From Wikipedia, the free encyclopedia

Luzula sylvatica, great wood-rush
Scientific classification Edit this classification
Kingdom: Plantae
Clade: Tracheophytes
Clade: Angiosperms
Clade: Monocots
Clade: Commelinids
Order: Poales
Family: Juncaceae
Genus: Luzula
DC., conserved name
  • Luciola Sm., superfluous name
  • Juncoides Ség., rejected name
  • Gymnodes (Griseb.) Fourr.
  • Nemorinia Fourr.
  • Cyperella J.G.H.Kramer ex MacMill.
  • Pterodes (Griseb.) Börner
  • Ebingeria Chrtek & Krísa

Luzula is a genus of flowering plants in the rush family Juncaceae. The genus has a cosmopolitan distribution, with species occurring throughout the world, especially in temperate regions, the Arctic, and higher elevation areas in the tropics.[2] Plants of the genus are known commonly as wood-rush,[3] wood rush, or woodrush.[4] Possible origins of the genus name include the Italian lucciola ("to shine, sparkle") or the Latin luzulae or luxulae, from lux ("light"), inspired by the way the plants sparkle when wet with dew.[2] Another etymology sometimes given is that it does derive from lucciola but that this meant a mid-summer field, or from the Latin luculus, meaning a small place; the same source also states that this name was applied by Luigi Anguillara (an Italian botanist) in 1561.[5]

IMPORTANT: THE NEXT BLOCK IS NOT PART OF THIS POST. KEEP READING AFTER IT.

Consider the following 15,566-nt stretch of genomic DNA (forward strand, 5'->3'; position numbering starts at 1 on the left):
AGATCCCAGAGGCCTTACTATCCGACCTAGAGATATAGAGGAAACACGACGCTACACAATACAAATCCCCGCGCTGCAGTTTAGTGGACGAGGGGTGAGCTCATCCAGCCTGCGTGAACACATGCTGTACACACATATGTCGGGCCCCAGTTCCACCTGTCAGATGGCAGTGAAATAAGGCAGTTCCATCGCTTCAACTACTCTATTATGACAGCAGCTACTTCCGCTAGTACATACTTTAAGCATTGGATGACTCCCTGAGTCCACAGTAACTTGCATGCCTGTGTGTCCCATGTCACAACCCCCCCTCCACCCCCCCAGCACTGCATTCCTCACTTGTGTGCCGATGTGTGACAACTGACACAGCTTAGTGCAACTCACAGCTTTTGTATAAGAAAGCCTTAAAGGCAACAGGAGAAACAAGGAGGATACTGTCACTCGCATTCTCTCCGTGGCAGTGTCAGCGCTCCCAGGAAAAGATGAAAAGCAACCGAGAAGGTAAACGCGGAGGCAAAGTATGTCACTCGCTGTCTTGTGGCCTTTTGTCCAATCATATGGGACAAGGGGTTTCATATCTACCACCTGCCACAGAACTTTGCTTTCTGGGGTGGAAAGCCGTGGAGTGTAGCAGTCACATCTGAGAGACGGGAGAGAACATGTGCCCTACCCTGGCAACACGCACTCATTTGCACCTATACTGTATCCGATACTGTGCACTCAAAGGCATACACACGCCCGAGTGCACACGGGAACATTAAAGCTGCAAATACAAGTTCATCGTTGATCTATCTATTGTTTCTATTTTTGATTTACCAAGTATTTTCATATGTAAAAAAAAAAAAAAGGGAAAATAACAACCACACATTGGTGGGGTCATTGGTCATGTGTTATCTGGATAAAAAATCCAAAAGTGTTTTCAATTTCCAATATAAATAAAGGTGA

These rushes are usually perennial plants with rhizomes and sometimes stolons. They generally form clumps of cylindrical stems and narrow leaves with hair-lined edges. The inflorescence is often a dense cluster of flowers with two leaf-like bracts at the base, or sometimes a solitary flower or a few flowers borne together. They have six brownish tepals.[2][6]

Luzula species are used as food plants by the larvae of some Lepidoptera species, including the smoky wainscot. Several moths of the genus Coleophora have been observed on the plants. Coleophora biforis and C. otidipennella feed exclusively on Luzula. C. antennariella is limited to Luzula pilosa, and C. sylvaticella feeds only on L. sylvatica.

Some species, notably Luzula sylvatica and its cultivars, are used as ornamental garden plants.


There are around 140 species in the genus:[7]


  1. ^ Kew World Checklist of Selected Plant Families
  2. ^ a b c Janice Coffey Swab, "Luzula de Candolle in J. Lamarck and A. P. de Candolle, Fl. France, ed. 3. 1: 198; 3: 158. 1805", Flora of North America, vol. 22
  3. ^ Luzula. Germplasm Resources Information Network (GRIN).
  4. ^ Luzula. Integrated Taxonomic Information System (ITIS).
  5. ^ "Scientific names - meaning and origin". The Flora of Svalbard. Svalbard: Archived from the original on 24 December 2013. Retrieved 23 December 2013.
  6. ^ Luzula. The Jepson eFlora 2013.
  7. ^ "Luzla". The Plant List. Retrieved November 30, 2013.

External links[edit]